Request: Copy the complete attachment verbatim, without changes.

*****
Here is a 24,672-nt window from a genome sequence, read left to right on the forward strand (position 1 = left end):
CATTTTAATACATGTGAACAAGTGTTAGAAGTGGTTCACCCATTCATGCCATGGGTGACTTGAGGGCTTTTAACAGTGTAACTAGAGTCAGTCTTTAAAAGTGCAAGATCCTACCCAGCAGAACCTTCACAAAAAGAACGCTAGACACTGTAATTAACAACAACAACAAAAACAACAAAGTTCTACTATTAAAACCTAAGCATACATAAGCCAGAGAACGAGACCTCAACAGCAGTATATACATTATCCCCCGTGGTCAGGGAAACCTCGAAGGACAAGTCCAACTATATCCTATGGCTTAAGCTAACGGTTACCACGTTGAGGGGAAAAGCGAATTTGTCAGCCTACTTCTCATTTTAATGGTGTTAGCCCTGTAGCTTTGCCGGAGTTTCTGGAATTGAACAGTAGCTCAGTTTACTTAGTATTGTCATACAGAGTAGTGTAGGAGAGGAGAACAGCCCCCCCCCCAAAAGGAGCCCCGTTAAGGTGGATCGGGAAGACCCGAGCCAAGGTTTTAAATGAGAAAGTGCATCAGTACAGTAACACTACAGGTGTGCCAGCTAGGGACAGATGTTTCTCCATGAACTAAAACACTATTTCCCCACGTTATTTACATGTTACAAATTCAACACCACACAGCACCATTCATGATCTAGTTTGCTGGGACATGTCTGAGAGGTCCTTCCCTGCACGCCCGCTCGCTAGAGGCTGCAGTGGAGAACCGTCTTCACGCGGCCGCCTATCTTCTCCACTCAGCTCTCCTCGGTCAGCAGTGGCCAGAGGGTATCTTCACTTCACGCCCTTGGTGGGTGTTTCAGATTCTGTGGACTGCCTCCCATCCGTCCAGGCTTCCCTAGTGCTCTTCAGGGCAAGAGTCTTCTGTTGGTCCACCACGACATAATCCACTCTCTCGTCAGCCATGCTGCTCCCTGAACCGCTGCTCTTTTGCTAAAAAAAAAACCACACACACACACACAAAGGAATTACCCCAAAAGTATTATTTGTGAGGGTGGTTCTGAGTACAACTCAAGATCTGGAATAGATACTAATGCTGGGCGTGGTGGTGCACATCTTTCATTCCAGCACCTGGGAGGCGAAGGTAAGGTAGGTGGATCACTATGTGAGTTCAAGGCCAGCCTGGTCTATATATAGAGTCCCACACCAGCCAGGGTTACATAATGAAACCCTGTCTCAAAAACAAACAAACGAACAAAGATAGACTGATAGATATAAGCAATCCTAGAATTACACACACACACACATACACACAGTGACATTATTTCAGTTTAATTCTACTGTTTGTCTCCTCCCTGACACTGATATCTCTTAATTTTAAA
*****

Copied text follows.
Here is a 24,672-nt window from a genome sequence, read left to right on the forward strand (position 1 = left end):
CATTTTAATACATGTGAACAAGTGTTAGAAGTGGTTCACCCATTCATGCCATGGGTGACTTGAGGGCTTTTAACAGTGTAACTAGAGTCAGTCTTTAAAAGTGCAAGATCCTACCCAGCAGAACCTTCACAAAAAGAACGCTAGACACTGTAATTAACAACAACAACAAAAACAACAAAGTTCTACTATTAAAACCTAAGCATACATAAGCCAGAGAACGAGACCTCAACAGCAGTATATACATTATCCCCCGTGGTCAGGGAAACCTCGAAGGACAAGTCCAACTATATCCTATGGCTTAAGCTAACGGTTACCACGTTGAGGGGAAAAGCGAATTTGTCAGCCTACTTCTCATTTTAATGGTGTTAGCCCTGTAGCTTTGCCGGAGTTTCTGGAATTGAACAGTAGCTCAGTTTACTTAGTATTGTCATACAGAGTAGTGTAGGAGAGGAGAACAGCCCCCCCCCCAAAAGGAGCCCCGTTAAGGTGGATCGGGAAGACCCGAGCCAAGGTTTTAAATGAGAAAGTGCATCAGTACAGTAACACTACAGGTGTGCCAGCTAGGGACAGATGTTTCTCCATGAACTAAAACACTATTTCCCCACGTTATTTACATGTTACAAATTCAACACCACACAGCACCATTCATGATCTAGTTTGCTGGGACATGTCTGAGAGGTCCTTCCCTGCACGCCCGCTCGCTAGAGGCTGCAGTGGAGAACCGTCTTCACGCGGCCGCCTATCTTCTCCACTCAGCTCTCCTCGGTCAGCAGTGGCCAGAGGGTATCTTCACTTCACGCCCTTGGTGGGTGTTTCAGATTCTGTGGACTGCCTCCCATCCGTCCAGGCTTCCCTAGTGCTCTTCAGGGCAAGAGTCTTCTGTTGGTCCACCACGACATAATCCACTCTCTCGTCAGCCATGCTGCTCCCTGAACCGCTGCTCTTTTGCTAAAAAAAAAACCACACACACACACACAAAGGAATTACCCCAAAAGTATTATTTGTGAGGGTGGTTCTGAGTACAACTCAAGATCTGGAATAGATACTAATGCTGGGCGTGGTGGTGCACATCTTTCATTCCAGCACCTGGGAGGCGAAGGTAAGGTAGGTGGATCACTATGTGAGTTCAAGGCCAGCCTGGTCTATATATAGAGTCCCACACCAGCCAGGGTTACATAATGAAACCCTGTCTCAAAAACAAACAAACGAACAAAGATAGACTGATAGATATAAGCAATCCTAGAATTACACACACACACACATACACACAGTGACATTATTTCAGTTTAATTCTACTGTTTGTCTCCTCCCTGACACTGATATCTCTTAATTTTAAA